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We in the library sector can always learn from other sectors, including banking. Banks have always needed to balance transactional and consulting services – just like libraries. And banks were early out of the gate in bringing in self-serve; at one point their pendulum had swung too far as they attempted to move everything to high-tech from high-touch. During the last couple of years they have been returning to a higher number of service associates “behind the counters”, plus a service point at which someone greets you and ensures you are headed in the right direction. Now the Royal Bank of Canada (RBC) has introduced its WaterPark Place store in Toronto with great fanfare. Libraries need to have a look at the branch service model and layout, and see what we can learn, adopt or avoid. Have a look at this video, and at the Toronto Star story on Dec 15, 2014: “Forget the bank. Welcome to the store.”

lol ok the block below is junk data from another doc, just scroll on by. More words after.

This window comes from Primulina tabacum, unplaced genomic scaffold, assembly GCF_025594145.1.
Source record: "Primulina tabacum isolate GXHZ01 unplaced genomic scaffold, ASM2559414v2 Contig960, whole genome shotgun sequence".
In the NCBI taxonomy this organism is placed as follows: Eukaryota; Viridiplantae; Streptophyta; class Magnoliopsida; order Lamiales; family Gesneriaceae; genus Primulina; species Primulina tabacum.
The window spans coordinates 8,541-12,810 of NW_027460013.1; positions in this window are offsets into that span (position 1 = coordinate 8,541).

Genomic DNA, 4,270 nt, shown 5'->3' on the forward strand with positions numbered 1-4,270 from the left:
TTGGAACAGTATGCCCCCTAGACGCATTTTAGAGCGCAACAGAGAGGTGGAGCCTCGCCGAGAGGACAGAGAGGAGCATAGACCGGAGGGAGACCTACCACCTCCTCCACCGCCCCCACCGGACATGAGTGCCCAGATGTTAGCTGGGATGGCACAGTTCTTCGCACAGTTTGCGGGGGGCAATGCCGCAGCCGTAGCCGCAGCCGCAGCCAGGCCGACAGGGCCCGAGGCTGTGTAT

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Post by RBC.

Digital Workplace Tech for 2015

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Real Story Group Subway Graphic

For the ninth year in a row, my buddies at the Real Story Group have released ten predictions for the New Year.

Connected Devices Will Become a More Ubiquitous Channel DAM Vendors Will Roll out DAM Lite Drupal Split Will Characterize WCM Market Bifurcation Marketing Virtual Data Warehouses Will Go Mainstream Enterprise Mobile: Apps Will Get Unbundled A SharePoint 2016 Yawn Hybrid ECM Will Come of Age HR Will Rejoin the Digital Workplace Conversation Enterprise Social – Hype around Unified Enterprise Messaging Digital Workplace Will Say “Hello” to Analytics and Big Data

“Innovation from the consumer world is affecting both the digital workplace and digital marketing landscape as newer, cloud-based products offer simple solutions to simpler problems” says RSG Managing Director, Jarrod Gingras. “But many enterprises still need highly customizable, data-rich platforms for needs like omni-channel marketing.”

“This dichotomy is roiling the Digital Asset Management (DAM) and Web Content & Experience Management (WCM) marketplaces, and creating growing tensions between marketing and IT teams,” adds Gingras.

Want to see their full report or predictions from earlier years? Here

And if you want to see a vendor map for this marketplace, go here!

Inspiration & Creative Making